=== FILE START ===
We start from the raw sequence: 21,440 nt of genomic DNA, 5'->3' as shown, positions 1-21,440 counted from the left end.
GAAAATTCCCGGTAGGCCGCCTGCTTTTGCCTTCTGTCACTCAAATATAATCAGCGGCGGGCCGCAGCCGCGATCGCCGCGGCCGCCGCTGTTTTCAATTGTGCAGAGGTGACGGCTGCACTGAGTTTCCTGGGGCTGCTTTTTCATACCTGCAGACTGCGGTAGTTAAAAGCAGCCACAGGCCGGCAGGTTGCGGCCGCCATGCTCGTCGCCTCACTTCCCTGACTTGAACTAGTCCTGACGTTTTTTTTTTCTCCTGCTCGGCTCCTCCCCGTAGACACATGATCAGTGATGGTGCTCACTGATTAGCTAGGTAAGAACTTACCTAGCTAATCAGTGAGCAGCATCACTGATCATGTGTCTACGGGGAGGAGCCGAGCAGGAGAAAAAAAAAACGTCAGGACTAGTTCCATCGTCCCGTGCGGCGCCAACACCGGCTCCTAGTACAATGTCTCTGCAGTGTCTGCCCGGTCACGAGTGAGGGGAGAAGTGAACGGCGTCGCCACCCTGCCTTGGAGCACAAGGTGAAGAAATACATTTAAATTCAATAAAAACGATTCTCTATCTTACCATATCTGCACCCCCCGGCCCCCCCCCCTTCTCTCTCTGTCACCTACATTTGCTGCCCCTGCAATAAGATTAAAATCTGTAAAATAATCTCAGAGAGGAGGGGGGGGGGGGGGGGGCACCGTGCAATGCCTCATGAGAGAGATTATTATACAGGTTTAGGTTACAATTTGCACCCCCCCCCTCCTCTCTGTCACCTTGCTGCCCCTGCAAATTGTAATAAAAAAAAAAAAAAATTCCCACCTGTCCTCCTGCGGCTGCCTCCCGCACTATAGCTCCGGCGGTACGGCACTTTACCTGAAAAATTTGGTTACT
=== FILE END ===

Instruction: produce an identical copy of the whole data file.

We start from the raw sequence: 21,440 nt of genomic DNA, 5'->3' as shown, positions 1-21,440 counted from the left end.
GAAAATTCCCGGTAGGCCGCCTGCTTTTGCCTTCTGTCACTCAAATATAATCAGCGGCGGGCCGCAGCCGCGATCGCCGCGGCCGCCGCTGTTTTCAATTGTGCAGAGGTGACGGCTGCACTGAGTTTCCTGGGGCTGCTTTTTCATACCTGCAGACTGCGGTAGTTAAAAGCAGCCACAGGCCGGCAGGTTGCGGCCGCCATGCTCGTCGCCTCACTTCCCTGACTTGAACTAGTCCTGACGTTTTTTTTTTCTCCTGCTCGGCTCCTCCCCGTAGACACATGATCAGTGATGGTGCTCACTGATTAGCTAGGTAAGAACTTACCTAGCTAATCAGTGAGCAGCATCACTGATCATGTGTCTACGGGGAGGAGCCGAGCAGGAGAAAAAAAAAACGTCAGGACTAGTTCCATCGTCCCGTGCGGCGCCAACACCGGCTCCTAGTACAATGTCTCTGCAGTGTCTGCCCGGTCACGAGTGAGGGGAGAAGTGAACGGCGTCGCCACCCTGCCTTGGAGCACAAGGTGAAGAAATACATTTAAATTCAATAAAAACGATTCTCTATCTTACCATATCTGCACCCCCCGGCCCCCCCCCCTTCTCTCTCTGTCACCTACATTTGCTGCCCCTGCAATAAGATTAAAATCTGTAAAATAATCTCAGAGAGGAGGGGGGGGGGGGGGGGGCACCGTGCAATGCCTCATGAGAGAGATTATTATACAGGTTTAGGTTACAATTTGCACCCCCCCCCTCCTCTCTGTCACCTTGCTGCCCCTGCAAATTGTAATAAAAAAAAAAAAAAATTCCCACCTGTCCTCCTGCGGCTGCCTCCCGCACTATAGCTCCGGCGGTACGGCACTTTACCTGAAAAATTTGGTTACT